Ready to leave Martin is drawn into the life of the community by stepping up to assist community members in a pair of emergencies.

The second involves a bush fire in the Scrublands, an area of wasteland near Riversend. In one of the most compelling scenes I have read in a long time he is caught, with two other men, in a house as the fire sweeps up to and into the house. It is terrifying.

Gradually he learns why the police are being so forthcoming to a journalist.

Swift’s penchants for shooting, drinking, telling dirty jokes and smoking marijuana are incompatible with his position as an Anglican priest. Gradually Martin learns Swift’s pre-Riversend personal history is far more complicated than he had anticipated.

The police, the journalists and the residents are battered by the revelations unleashed when Martin strives to find the answer to the “why” of Swift’s actions. My next post will explore “why”.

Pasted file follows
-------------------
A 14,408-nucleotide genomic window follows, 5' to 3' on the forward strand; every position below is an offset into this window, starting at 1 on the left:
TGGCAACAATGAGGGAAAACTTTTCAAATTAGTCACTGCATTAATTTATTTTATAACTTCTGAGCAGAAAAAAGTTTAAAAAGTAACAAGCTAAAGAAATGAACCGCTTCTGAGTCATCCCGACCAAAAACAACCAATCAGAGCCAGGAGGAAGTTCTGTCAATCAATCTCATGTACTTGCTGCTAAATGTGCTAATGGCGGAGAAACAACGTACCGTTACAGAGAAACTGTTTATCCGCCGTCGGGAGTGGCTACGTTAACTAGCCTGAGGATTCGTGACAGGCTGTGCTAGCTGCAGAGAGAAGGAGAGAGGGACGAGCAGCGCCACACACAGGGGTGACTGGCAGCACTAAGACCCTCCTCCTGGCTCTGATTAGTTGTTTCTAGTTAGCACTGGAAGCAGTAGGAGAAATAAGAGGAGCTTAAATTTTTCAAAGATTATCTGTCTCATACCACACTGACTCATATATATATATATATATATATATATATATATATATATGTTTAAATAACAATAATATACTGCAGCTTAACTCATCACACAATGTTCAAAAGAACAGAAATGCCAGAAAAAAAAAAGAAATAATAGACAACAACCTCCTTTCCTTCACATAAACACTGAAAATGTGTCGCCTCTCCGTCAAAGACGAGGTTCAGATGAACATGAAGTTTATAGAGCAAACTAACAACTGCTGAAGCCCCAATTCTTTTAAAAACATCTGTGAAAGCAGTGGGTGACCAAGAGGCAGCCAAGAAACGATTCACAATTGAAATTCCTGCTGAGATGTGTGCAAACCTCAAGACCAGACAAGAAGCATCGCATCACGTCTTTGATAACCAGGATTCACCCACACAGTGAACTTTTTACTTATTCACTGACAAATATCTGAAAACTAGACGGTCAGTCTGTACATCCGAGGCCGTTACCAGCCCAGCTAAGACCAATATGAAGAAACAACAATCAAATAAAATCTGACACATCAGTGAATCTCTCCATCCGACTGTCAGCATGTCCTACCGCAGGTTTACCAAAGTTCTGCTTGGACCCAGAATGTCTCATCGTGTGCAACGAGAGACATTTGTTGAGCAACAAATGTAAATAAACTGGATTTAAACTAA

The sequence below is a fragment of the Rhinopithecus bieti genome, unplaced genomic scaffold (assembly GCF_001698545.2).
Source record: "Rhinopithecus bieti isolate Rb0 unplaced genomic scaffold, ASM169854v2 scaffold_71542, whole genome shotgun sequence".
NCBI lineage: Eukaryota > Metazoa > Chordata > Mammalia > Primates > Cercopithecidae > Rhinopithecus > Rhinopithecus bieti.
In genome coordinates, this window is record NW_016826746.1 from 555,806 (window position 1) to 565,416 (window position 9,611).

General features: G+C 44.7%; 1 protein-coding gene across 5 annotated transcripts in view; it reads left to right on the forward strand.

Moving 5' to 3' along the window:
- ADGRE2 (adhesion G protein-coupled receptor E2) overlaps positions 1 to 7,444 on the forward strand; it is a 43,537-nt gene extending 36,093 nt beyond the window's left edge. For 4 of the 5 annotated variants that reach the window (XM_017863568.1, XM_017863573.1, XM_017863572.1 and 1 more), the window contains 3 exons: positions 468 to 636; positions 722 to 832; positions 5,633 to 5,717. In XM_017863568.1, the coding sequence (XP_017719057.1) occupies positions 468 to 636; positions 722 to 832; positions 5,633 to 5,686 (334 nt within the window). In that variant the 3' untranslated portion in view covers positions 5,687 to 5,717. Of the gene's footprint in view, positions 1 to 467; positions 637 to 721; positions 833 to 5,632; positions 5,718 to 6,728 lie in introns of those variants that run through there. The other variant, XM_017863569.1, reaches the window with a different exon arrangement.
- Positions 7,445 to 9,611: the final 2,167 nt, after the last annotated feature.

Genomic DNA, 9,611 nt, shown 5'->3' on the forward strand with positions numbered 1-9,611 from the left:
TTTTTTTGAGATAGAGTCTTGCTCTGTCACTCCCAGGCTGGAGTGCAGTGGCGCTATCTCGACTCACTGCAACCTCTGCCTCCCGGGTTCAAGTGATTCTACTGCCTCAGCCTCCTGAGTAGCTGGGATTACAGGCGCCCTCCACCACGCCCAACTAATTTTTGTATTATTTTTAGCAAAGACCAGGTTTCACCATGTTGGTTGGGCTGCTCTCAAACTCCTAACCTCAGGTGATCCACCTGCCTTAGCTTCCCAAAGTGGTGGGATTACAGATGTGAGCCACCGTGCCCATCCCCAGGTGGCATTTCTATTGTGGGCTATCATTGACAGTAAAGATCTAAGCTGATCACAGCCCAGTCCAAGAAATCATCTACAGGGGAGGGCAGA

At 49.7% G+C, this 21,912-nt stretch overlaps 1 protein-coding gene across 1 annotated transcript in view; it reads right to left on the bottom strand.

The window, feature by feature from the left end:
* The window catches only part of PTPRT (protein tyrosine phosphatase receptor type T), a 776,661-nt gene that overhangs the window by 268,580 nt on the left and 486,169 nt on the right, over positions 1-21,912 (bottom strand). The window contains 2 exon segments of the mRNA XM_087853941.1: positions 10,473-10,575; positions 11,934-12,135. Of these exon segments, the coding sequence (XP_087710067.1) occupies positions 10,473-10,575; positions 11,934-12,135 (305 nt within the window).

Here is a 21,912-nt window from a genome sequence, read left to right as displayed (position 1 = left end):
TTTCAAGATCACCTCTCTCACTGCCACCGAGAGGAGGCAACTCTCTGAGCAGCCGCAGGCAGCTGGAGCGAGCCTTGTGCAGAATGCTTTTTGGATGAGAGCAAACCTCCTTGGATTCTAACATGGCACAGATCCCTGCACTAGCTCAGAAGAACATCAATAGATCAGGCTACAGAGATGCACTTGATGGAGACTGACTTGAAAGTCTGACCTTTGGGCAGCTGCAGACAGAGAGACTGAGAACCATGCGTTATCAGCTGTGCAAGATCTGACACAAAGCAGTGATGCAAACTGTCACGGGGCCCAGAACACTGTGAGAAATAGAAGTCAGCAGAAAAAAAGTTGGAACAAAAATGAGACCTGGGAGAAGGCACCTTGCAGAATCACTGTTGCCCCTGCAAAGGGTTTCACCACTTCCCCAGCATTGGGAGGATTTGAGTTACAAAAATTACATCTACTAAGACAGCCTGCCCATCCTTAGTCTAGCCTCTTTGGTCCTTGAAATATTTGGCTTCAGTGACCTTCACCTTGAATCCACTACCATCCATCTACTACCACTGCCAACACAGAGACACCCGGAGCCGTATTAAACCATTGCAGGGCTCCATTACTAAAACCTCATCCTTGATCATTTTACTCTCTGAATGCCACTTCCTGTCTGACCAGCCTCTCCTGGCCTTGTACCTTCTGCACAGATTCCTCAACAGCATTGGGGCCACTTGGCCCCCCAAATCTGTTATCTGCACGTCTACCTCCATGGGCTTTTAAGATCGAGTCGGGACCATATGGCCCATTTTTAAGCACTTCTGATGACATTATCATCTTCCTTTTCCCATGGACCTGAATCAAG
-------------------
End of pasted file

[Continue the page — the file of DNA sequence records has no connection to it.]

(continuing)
When more bodies are found he is at the forefront of a story riveting the nation of Australia. He is riding the crest of a journalist sensation that can return him to fame and even possibly fortune. Yet what will be the costs to personal relationships he has established in Riversend. For his help in two emergencies he has become trusted by the residents.

As information comes his way Martin becomes challenged by ethics. What is ethical as an investigative reporter comes into conflict on what is ethical in personal relationships. Should a journalist play God in telling but some of the truths of a story?

Hammer writes of journalists with such feel for them and the details of their reporting that I knew he had been a journalist before reading of his personal history.

The shifts in the story throughout the book are not so much twists or surprises. They are the unfolding of an intricate, clever and absorbing plot. I was reminded of the complex driving plot being revealed as I read The Girl with the Dragon Tattoo by Stieg Larsson. Hammer's skill drew me deeply into the community and people he created. It takes great talent to provide such drama with, what seems, a casual ease.

Scrublands is a strong contender for my Bill’s Best Fiction of 2018. 

Already a great success in Australia I forecast Scrublands is about to sweep onto the bestseller lists of North America. After it is published in Canada and the U.S. in January Hammer had best be ready for a torrent of attention is about to descend upon him.